When you're preparing for something as mentally and physically exhausting as labor and delivery, there are a few things that can pretty easily sneak right by you. I mean, a little oversight is understandable when you're focusing on how in the ever-loving you-know-what you're going to get another human being on the outside of your body. So if you didn't ask yourself, or someone else, "When does milk supply come in after birth?" know that you're not alone and no one is going to blame you. Plus, all those breastfeeding photos you see floating around Instagram can leave even the most realistic soon-to-be mom to think milk will start flying out of her breasts the moment she gives birth. Sadly, my friends, that is definitely not the case.
According to KellyMom, a woman's milk supply usually comes in two to three days after giving birth. KellyMom does mention, however, that for an estimated 25 percent of mothers it will take longer than three days for their breast milk to come in. Colostrum, on the other hand — which is early, concentrated milk full of nutrients and disease-fighting antibodies — is "produced from about 16-22 weeks of pregnancy," according to KellyMom. So, technically your milk is already "in" prior to you giving birth, you just don't know it because, "it may not be leaking or easy to express."
So colostrum is what your baby will feed on for the first few days of his or her life, until your breast milk comes in. That's a good thing, for a variety of reasons. La Leche League International's website explains, saying:
"This special milk is yellow to orange in color and thick and sticky. It is low in fat, and high in carbohydrates, protein, and antibodies to help keep your baby healthy. Colostrum is extremely easy to digest, and is therefore the perfect first food for your baby. It is low in volume (measurable in teaspoons rather than ounces), but high in concentrated nutrition for the newborn. Colostrum has a laxative effect on the baby, helping him pass his early stools, which aids in the excretion of excess bilirubin and helps prevent jaundice."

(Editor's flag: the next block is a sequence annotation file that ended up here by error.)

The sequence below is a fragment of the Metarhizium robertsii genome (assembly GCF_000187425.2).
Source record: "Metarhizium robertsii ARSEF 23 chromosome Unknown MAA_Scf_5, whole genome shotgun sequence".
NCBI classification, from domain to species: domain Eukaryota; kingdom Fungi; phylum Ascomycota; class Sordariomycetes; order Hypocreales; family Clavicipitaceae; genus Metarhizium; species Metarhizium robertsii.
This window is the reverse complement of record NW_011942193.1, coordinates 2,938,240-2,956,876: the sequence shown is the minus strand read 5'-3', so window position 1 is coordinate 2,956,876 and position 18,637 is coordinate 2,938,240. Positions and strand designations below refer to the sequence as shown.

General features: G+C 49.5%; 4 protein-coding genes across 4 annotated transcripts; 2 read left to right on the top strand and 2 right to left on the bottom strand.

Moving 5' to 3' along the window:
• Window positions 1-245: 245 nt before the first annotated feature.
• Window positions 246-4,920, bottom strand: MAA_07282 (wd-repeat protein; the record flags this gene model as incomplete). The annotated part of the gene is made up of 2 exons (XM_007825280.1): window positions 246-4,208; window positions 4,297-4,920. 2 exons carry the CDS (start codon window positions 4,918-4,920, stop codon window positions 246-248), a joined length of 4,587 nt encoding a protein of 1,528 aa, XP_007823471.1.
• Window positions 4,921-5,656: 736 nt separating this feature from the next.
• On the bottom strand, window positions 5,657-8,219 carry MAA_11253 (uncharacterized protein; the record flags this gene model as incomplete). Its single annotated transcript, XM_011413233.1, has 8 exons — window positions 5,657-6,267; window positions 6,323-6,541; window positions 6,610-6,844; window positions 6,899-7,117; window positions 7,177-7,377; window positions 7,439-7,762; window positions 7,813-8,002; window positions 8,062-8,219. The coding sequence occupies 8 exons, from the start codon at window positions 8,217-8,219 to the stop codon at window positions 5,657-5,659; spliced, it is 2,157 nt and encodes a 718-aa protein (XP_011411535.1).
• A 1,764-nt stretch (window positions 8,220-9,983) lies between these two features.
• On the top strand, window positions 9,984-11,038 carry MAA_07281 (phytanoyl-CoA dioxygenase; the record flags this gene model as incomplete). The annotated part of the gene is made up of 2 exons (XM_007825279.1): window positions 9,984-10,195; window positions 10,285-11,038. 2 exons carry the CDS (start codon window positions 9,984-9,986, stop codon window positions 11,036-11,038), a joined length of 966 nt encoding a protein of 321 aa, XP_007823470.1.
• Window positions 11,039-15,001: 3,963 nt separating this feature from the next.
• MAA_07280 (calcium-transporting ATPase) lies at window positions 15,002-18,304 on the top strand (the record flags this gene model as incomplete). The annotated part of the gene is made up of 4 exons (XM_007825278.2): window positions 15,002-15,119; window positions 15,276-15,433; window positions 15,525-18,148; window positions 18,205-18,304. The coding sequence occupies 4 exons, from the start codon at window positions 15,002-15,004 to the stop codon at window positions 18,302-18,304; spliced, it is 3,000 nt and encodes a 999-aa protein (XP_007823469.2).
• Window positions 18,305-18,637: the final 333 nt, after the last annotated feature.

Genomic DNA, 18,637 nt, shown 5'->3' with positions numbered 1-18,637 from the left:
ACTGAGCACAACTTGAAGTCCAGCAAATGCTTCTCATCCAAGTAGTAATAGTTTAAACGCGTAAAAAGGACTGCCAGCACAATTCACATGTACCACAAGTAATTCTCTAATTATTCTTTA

If you're anxious about your incoming milk supply, one way to help your milk come in more quickly is to feed your baby more frequently in those first few days, according to Fit Pregnancy. If you breastfeed your baby every two hours, this will encourage your milk supply to come in more quickly. According to BabyCenter:
"It's very important to breastfeed your baby early and often — starting in the birthing room. That's because early, frequent, and effective nursing increases prolactin activity in the breast, which helps assure an abundant and robust milk supply. The more often you feed your baby in the first 48 to 72 hours, the better your milk supply will be."
However, this can bring more frustration your way if you're new to breastfeeding and trying to master the mechanics of nursing another human being. Feeding more frequently can exacerbate problems, like a weak latch, and irritate nipples that aren't used to nursing.
BabyCenter explains that your milk supply will start to grow over the course of the few days after you give birth, and that it can differ depending on whether you've had kids before. "If you're a first-time mom, you'll probably notice your milk increasing about three to four days postpartum, with your breasts getting fuller, firmer, and heavier. If you've had a very difficult delivery, or if you notice a lot of extra swelling (edema) in your body after a prolonged induction with an epidural, you may find that it takes a day or two more for the milk volume to increase."
It's important to remember, though, that if your milk supply takes an extra day or two to come in for whatever reason, according to Parents your baby won't starve because the colostrum she is receiving has enough nutrients to keep her going.
According to Fit Pregnancy, as long as your baby is swallowing, seems satisfied, is filling up his or her diapers, and is gaining weight, your baby is getting the nutrients they need. Fit Pregnancy also reminds parents that newborns can "lose about 5 percent to 7 percent of [their] weight by his [or her] third or fourth day and be perfectly fine." If, however, your baby has lost 10 or more percent of their body weight, there may be a problem and you should contact a pediatrician immediately. By day 10, according to Fit Pregnancy, your baby should rebound to his or her birth weight.
Watch Romper's new video series, Romper's Doula Diaries:
Check out the entire Romper's Doula Diaries series and other videos on Facebook and the Bustle app across Apple TV, Roku, and Amazon Fire TV.